Many years ago when I was on staff at Metroland covering the ongoing story surrounding Albany Police officer Chris D’Alessandro’s suspension and the efforts of a little innovative community prosecution office headed up by Albany County Assistant District Attorney David Soares, who of course went on to challenge his boss in the race for DA, I spent a decent amount of lot of time walking the streets of Arbor Hill and Sheridan Hollow. When I walked home from such an assignment across the city, especially as I approached and crossed neighborhood boundaries along the way, I always had the feeling I was stitching together in my head a picture of my city that was too easily and constantly fragmented by the ways we usually move through it.
I feel that way on any long walk that crosses a boundary of some sort, but it is particularly noticeable when moving between areas where, in the words of urbanist and psychiatrist Mindy Fullilove, dramatic demographic “sorting” and isolating of populations is taking place.
Fullilove is the author of Root Shock, which I recently listed on my list of top 10 books everyone should read. It’s the explanation of the psychological trauma caused to African American populations by repeated forced relocation in American cities, starting with urban renewal. That particular program is gone, but the problem is not, as anyone who has followed post-Katrina New Orleans or the patterns of public housing demolition and redevelopment knows.
In her new book, Urban Alchemy: Restoring Joy in America’s Sorted Out Cities, which I will just state up front I want every concerned citizen, planner, and elected official in the Capital Region to read, Fullilove focuses on the solutions instead of the problems. As I read Urban Alchemy, I had a repeated desire to take those walks again with Fullilove at my side. I knew she would be fascinated by the “long stairs” that thread from downtown down the steep hill to the Sheridan Hollow neighborhood, and by how parking lots for state workers have lined the top and bottom of this hill, adding to the separation already caused by the hill itself. I knew she would have thoughts about the potential of the hidden gem of Tivoli Park, New York state’s largest urban wilderness area outside of Central Park, but out of sight and mind for much of the city because of its entrance in the back of this set of isolated neighborhoods.
What I love about Urban Alchemy is that it doesn’t locate the problems of distressed neighborhoods in the neighborhoods themselves, but rather in the ways they have been isolated, disinvested from, and cut off from the fabric of the rest of the city and region. Her detailed storytelling is decidedly non-academic, and yet leaves you feeling like you’ve gotten a very detailed understanding of a comprehensive approach to righting the wrongs that have been done to our cities. (This is because the whole city suffers from being sorted and fragmented—as does the region.) “We can’t just treat the neighborhoods,” Fullilove quotes her mentor, French urbanist Michel Cantal-Dupart, saying. “We have to remove the chasm that is dividing the poor neighborhoods from the other parts of the city.”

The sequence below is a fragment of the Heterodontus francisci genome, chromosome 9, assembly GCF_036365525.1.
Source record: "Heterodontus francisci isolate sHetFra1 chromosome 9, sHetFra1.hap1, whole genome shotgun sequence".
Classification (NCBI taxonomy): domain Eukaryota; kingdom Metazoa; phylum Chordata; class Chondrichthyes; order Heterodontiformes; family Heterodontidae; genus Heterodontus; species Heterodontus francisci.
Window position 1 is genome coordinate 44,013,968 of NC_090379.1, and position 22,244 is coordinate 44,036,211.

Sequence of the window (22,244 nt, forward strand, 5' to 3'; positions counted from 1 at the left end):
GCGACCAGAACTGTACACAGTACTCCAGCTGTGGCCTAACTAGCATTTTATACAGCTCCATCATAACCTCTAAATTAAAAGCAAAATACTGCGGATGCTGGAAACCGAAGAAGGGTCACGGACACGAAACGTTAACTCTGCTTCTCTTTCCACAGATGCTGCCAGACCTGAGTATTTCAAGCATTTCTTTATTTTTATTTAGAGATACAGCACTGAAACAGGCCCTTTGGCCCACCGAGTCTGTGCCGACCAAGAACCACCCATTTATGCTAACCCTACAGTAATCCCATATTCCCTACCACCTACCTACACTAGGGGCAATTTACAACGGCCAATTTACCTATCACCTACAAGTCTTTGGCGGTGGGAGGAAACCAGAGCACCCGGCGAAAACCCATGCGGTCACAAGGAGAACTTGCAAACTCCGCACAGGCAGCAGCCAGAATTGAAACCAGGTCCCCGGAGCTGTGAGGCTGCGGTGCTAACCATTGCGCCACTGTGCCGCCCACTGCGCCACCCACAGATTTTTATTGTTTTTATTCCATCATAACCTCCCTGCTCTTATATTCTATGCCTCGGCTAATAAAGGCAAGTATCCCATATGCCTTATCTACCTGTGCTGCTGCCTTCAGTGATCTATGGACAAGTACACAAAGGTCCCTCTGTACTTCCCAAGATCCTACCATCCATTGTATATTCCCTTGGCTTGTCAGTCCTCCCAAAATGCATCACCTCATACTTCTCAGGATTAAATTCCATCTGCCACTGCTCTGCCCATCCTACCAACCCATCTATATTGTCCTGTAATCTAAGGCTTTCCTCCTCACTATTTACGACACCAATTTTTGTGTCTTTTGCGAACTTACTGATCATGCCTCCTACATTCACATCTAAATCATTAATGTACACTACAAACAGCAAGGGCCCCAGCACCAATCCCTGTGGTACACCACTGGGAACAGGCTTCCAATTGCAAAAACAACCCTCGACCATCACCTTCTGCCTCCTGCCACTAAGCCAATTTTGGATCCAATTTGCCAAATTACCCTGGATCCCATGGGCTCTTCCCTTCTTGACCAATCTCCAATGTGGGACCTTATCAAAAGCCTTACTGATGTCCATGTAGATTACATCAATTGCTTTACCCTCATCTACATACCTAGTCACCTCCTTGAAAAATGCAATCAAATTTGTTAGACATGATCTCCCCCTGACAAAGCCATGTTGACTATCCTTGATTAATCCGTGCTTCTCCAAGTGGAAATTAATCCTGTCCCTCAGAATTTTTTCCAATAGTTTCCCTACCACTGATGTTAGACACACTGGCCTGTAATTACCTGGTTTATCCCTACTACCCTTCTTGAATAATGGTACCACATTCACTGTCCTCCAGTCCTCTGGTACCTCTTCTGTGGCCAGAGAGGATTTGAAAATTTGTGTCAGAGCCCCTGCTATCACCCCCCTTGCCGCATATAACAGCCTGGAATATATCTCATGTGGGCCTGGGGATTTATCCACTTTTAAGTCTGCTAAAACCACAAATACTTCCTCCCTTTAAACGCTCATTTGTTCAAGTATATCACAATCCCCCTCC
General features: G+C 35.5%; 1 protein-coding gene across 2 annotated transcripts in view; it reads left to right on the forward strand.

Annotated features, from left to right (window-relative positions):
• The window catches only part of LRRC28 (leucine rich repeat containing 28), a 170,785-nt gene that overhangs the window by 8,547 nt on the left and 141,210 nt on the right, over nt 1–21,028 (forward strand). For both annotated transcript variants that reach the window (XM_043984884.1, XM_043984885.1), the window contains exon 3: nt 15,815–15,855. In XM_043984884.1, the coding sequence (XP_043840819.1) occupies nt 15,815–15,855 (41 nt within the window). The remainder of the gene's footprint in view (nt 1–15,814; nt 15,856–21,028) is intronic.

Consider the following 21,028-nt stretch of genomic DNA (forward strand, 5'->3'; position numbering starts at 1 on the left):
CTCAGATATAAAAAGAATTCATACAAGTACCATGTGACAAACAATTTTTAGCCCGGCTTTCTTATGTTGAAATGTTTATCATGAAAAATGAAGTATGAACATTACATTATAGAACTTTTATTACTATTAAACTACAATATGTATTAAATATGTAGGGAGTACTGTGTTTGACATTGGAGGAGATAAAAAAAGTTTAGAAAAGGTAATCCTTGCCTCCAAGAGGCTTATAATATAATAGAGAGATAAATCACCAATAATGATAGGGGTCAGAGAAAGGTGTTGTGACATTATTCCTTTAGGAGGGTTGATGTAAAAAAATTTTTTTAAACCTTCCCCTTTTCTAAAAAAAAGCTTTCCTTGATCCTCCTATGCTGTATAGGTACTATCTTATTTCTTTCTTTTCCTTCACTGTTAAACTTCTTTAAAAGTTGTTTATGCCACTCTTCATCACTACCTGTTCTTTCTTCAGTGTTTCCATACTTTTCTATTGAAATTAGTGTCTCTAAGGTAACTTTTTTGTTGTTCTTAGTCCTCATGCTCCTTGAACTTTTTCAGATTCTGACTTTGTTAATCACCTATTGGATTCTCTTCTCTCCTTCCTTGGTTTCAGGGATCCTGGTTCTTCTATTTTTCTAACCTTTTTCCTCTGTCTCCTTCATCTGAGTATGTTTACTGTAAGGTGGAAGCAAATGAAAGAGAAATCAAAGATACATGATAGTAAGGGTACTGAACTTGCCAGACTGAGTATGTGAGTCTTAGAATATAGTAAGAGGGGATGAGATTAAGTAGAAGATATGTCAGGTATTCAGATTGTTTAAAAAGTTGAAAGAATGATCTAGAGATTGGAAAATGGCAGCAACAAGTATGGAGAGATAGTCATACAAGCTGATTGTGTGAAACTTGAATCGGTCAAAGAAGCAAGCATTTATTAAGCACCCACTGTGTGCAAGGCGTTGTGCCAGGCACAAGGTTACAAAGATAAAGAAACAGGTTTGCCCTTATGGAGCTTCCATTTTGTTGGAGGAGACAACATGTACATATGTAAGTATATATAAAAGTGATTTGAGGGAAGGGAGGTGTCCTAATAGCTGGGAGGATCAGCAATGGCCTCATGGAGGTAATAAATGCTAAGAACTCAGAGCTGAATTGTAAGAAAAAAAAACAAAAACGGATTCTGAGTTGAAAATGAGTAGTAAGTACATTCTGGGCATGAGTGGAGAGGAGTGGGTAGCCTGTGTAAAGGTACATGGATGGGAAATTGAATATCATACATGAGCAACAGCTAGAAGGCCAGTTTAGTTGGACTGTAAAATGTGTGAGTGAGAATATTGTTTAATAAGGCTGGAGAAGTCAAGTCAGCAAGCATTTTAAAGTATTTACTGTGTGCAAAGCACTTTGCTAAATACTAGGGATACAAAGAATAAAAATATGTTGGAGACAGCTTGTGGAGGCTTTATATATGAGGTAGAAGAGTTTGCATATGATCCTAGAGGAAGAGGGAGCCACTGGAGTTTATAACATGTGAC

When the not-guilty verdict came in for George Zimmerman in the murder of Trayvon Martin I struggled to feel like I had anything to add to the conversation. So much outrage was being expressed so well, and the backlash against Stand Your Ground laws is heartening to see.
But in thinking about Urban Alchemy I realized that I did have a little bit to add: Among the many culprits that evening was the sorting out and fragmentation process that Fullilove describes. It makes it so much easier for paranoid vigilantes to find support on juries for the idea that a black teen’s presence in his community was automatically threatening. I have been to police-led Neighborhood Watch trainings in this city where we were told to look out for people who “looked like they didn’t belong.” This phrase was utterly meaningless in my unusually integrated neighborhood, but it’s pernicious, especially when combined with racism and firearms.
That’s why I was thrilled to learn—a little too late for this year’s National Night Out, unfortunately—that there’s a group out there organizing a slightly different take on the annual Aug. 6 crime prevention “eyes on the street” extravaganza. The message of National Night Out for Safety, Democracy, and Human Rights is clearest from their posters: “We are the hearts, hands, and minds of our community, not the eyes and ears of the police” and “I don’t watch my neighbors. I see them. Together we make our neighborhood safer.”
Combining that kind of attitude shift with Fullilove’s roadmap for neighborhood restoration could be an amazing force for good in our fractured communities.